“Whoever voluntarily causes or attempts to cause any person to do anything… by inducing or attempting to induce that person to believe that he… will become… an object of Divine displeasure if he does not do [that] thing… shall be punished with imprisonment of either description for a term which may extend to one year, or with fine, or with both.”
This is not a law out of a Lewis Carroll novel or a Sukumar Ray short story. It is Section 508 of the Indian Penal Code, 1860. Placed next to another antiquity — insulting the “modesty” of a woman (Section 509) — it is a stark reminder of the dissonance between India’s great criminal law code and the constitutional principles of autonomy and equality.
A relic of our colonial past
Most major Indian laws are legacies of the British, the results of a great codification movement that failed to make much headway in the colonial metropolis, and therefore chose India as its laboratory. Apart from the Indian Penal Code or IPC (1860), there is the Indian Evidence Act (1872), the Indian Contract Act (1872), the Transfer of Property Act (1882), the General Clauses Act (1897), the Code of Civil Procedure (1908), and — until its overhaul in 1973 — the Code of Criminal Procedure (1898). Crime, contract, property, and legal procedure — the bastions of any legal system — have come down to us, in 2016, largely preserved since the time of their inception.
In some respects, this is unsurprising. Many of these laws do not have an overtly political flavour. The rule against admitting hearsay evidence, for instance, is a result of simple good sense and a keen awareness of human nature, independent of the relationship between the ruler and the ruled. The same goes for the laws of property and contract. It is, however, in the field of criminal law, unmistakably coloured by the brush of colonial morality and colonial governmentality, that the absence of change in all these years has been a matter of surprise.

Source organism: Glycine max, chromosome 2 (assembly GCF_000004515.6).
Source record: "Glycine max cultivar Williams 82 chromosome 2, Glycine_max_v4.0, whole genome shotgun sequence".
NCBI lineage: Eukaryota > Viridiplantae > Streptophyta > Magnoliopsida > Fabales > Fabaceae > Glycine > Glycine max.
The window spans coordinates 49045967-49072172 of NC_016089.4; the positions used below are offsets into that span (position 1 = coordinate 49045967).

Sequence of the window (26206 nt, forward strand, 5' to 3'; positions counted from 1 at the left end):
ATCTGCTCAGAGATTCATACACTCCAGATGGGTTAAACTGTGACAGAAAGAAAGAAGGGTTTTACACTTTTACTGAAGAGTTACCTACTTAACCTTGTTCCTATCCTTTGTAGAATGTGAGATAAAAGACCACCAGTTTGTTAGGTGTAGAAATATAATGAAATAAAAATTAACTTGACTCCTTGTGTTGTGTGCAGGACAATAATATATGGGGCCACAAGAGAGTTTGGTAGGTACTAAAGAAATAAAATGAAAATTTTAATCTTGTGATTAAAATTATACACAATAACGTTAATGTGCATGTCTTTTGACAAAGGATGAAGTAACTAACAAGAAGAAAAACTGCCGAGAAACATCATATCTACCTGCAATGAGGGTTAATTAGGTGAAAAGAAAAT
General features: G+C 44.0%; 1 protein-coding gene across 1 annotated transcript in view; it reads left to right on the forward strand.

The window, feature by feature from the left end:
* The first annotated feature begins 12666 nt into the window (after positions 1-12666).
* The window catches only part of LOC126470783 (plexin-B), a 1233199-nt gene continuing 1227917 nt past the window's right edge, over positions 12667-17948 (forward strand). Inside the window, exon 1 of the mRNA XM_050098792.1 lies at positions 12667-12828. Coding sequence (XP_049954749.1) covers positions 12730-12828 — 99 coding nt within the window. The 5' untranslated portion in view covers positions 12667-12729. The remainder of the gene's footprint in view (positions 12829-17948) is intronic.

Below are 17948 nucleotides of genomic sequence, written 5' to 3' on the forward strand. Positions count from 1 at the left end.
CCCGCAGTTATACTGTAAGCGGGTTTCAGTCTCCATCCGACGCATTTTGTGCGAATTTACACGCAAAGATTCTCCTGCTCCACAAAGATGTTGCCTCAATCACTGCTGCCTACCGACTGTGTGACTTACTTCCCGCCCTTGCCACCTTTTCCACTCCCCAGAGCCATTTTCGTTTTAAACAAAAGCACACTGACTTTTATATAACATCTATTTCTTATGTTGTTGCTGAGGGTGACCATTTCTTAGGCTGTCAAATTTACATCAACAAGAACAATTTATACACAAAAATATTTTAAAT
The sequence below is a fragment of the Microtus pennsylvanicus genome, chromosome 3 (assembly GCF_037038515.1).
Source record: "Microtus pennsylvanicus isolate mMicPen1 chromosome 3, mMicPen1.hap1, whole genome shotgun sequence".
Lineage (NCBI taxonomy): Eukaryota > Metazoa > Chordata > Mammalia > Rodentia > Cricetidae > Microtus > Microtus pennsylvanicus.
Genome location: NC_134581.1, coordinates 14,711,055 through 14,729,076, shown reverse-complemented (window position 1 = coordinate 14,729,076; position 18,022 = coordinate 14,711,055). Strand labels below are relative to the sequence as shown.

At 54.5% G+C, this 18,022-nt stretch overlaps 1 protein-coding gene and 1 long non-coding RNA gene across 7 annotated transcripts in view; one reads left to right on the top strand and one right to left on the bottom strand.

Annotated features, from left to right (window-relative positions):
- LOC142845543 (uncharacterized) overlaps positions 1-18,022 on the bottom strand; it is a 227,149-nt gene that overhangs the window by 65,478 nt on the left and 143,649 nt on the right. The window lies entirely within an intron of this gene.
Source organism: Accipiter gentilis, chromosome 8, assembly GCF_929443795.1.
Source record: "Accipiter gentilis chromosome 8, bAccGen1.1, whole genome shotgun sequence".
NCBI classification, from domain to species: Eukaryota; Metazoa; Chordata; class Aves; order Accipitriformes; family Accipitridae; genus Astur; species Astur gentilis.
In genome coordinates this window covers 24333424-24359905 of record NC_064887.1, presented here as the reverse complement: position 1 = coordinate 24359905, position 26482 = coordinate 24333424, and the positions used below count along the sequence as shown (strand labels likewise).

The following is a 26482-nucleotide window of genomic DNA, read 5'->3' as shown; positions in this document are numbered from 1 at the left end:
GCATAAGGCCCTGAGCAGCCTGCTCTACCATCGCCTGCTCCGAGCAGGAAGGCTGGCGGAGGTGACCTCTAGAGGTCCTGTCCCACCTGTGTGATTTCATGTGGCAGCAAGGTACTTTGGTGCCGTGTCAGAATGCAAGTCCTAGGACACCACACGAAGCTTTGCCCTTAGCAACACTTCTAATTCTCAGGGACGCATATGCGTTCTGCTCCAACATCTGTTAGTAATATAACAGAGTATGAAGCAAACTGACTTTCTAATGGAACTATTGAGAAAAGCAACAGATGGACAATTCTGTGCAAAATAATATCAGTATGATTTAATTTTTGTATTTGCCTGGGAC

In recent times, two provisions of the IPC have been in the news. >Section 377 was back in the headlines after two years, when the Supreme Court agreed to refer the curative petition against its earlier decision upholding its constitutional validity to a bench of five judges. Section 377, which foisted the completely alien term “carnal intercourse against the order of nature” upon the Indian public, is one of the clearest examples of the Victorian morality that pervades the IPC. The other provision is Section 124A, the offence of sedition. Created to deal with the rising Wahhabi movement in the 1870s, used against Gandhi, Tilak, Besant and many other stalwarts of the freedom movement, and in its latest avatar, invoked against sloganeering university students, the law of sedition is perhaps amongst the most recognisable — and notorious — provisions of the IPC.
Victorian morality, imperial logic Sections 377 and 124A reflect the two prominent ways in which the British left their stamp upon >India’s criminal law , in a manner that is entirely inconsistent with a democratic, constitutional republic. Section 377 embodies a form of colonial morality, drawn from Victorian England, famously repressed and repressive when it came to sex. It is this morality that is also the basis of Section 497 of the IPC, for instance, which punishes a man for adultery, but exempts the woman (who can be punished only as an “abettor”, and not as the primary offender), and Section 498, which punishes “enticing” a married woman. It is a morality that views women as the passive partners in a sexual relationship, led astray by unscrupulous men, and unable to take responsibility for their own actions. Similarly, the exception to Section 375, which places forced sexual intercourse between a husband and a wife outside the definition of “rape”, is based upon a belief that marriage entails a one-time, permanent and irrevocable consent to sex. And it is this morality that criminalises the sale of “obscene” books ( >Section 292 ; the word “obscene” was not even defined until 1969) and the performance of “obscene songs” (Section 294).
Section 124A, on the other hand, reflects a colonial logic, predicated upon a subject-ruler relationship between the Indians and the British. Its prohibition upon spreading “disaffection” against the government, and the manner of its use, makes it clear that it was enacted to preserve the reputation of the colonial government in the eyes of its subjects. Two other speech-based offences follow a similar logic. Section 295A, which was enacted in the aftermath of religious riots across north India in the 1920s, criminalises insulting the religious beliefs of any “class” of citizens. Section 153A criminalises promoting “enmity” between different groups. These provisions reflect the British strategy of dividing the subcontinent into clearly identifiable “groups”, and managing the relationships between them, qua groups, in a manner that it would become impossible for them to present a united front against colonial rule.